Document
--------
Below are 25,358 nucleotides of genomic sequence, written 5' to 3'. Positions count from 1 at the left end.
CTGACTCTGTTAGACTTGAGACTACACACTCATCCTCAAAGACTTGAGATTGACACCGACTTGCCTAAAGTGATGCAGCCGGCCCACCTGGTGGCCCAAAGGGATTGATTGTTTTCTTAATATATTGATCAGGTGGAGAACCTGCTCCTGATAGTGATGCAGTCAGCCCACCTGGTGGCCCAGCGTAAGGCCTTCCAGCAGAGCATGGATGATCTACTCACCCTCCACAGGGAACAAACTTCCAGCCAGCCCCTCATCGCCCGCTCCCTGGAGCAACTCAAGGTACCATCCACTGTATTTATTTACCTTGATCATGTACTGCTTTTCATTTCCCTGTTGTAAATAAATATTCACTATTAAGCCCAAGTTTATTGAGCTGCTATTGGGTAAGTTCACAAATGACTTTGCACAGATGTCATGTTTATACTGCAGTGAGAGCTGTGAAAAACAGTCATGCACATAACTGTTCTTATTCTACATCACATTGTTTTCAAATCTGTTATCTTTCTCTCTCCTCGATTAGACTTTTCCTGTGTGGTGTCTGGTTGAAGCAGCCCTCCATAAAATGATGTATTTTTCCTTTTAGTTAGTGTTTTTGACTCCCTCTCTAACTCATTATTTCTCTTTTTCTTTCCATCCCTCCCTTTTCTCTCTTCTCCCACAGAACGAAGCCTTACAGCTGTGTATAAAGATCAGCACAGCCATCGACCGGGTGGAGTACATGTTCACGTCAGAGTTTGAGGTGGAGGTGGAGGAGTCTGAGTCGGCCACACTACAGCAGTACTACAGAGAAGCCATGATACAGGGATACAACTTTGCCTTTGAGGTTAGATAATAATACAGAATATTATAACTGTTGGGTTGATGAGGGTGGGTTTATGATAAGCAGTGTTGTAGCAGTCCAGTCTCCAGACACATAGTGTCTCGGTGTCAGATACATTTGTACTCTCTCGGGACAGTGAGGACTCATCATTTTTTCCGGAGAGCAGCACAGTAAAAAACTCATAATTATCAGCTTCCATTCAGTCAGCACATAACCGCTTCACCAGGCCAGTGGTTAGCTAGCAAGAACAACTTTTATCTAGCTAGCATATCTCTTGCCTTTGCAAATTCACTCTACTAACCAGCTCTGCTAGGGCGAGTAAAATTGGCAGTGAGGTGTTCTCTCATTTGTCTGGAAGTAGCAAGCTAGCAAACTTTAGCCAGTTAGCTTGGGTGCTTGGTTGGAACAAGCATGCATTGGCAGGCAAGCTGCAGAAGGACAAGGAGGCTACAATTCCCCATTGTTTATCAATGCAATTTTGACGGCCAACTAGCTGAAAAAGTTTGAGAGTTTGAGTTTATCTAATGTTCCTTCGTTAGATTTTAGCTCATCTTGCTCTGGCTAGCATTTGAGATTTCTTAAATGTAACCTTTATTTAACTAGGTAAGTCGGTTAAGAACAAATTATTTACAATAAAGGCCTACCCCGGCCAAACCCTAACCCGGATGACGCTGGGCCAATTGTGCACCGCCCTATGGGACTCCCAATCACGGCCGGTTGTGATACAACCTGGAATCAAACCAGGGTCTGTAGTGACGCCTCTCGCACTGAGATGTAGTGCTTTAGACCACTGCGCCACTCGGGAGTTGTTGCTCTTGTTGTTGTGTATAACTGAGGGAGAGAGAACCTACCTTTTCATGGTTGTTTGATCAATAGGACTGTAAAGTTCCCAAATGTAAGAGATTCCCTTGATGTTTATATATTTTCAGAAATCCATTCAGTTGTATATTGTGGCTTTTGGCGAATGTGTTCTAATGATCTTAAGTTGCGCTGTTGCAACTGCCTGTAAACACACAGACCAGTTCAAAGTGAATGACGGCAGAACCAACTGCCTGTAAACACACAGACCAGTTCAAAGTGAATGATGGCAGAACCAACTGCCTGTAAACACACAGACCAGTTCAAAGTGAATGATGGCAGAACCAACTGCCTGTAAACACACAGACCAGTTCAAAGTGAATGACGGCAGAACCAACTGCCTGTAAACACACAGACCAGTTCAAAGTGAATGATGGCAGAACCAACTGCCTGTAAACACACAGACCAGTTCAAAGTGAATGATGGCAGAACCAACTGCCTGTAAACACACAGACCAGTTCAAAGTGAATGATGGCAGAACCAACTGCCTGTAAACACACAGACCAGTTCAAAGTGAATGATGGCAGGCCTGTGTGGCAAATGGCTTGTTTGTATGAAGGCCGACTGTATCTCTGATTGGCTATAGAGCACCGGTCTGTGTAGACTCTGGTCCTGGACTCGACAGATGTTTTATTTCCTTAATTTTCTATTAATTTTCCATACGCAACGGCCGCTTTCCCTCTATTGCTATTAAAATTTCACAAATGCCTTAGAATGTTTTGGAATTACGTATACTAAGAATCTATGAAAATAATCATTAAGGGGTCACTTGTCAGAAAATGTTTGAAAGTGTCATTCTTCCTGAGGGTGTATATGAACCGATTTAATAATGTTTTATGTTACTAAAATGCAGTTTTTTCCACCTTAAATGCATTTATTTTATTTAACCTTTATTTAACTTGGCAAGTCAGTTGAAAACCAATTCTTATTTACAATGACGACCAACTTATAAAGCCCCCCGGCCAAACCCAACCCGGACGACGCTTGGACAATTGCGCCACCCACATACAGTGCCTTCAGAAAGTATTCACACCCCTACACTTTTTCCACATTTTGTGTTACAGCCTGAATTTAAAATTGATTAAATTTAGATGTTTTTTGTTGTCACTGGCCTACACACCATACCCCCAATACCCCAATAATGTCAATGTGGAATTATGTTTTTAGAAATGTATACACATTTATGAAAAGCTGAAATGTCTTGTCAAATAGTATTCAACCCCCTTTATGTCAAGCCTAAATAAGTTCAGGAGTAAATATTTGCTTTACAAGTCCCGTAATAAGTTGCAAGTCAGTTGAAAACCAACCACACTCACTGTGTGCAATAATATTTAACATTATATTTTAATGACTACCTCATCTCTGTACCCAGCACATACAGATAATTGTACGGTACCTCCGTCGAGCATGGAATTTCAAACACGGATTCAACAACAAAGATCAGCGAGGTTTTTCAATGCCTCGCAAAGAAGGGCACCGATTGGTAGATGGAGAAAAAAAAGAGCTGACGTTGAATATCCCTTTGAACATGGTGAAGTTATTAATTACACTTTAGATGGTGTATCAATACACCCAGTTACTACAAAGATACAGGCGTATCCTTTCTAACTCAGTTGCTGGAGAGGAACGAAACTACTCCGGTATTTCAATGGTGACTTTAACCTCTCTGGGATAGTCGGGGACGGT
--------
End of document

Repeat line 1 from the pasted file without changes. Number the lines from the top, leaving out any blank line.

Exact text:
Below are 25,358 nucleotides of genomic sequence, written 5' to 3'. Positions count from 1 at the left end.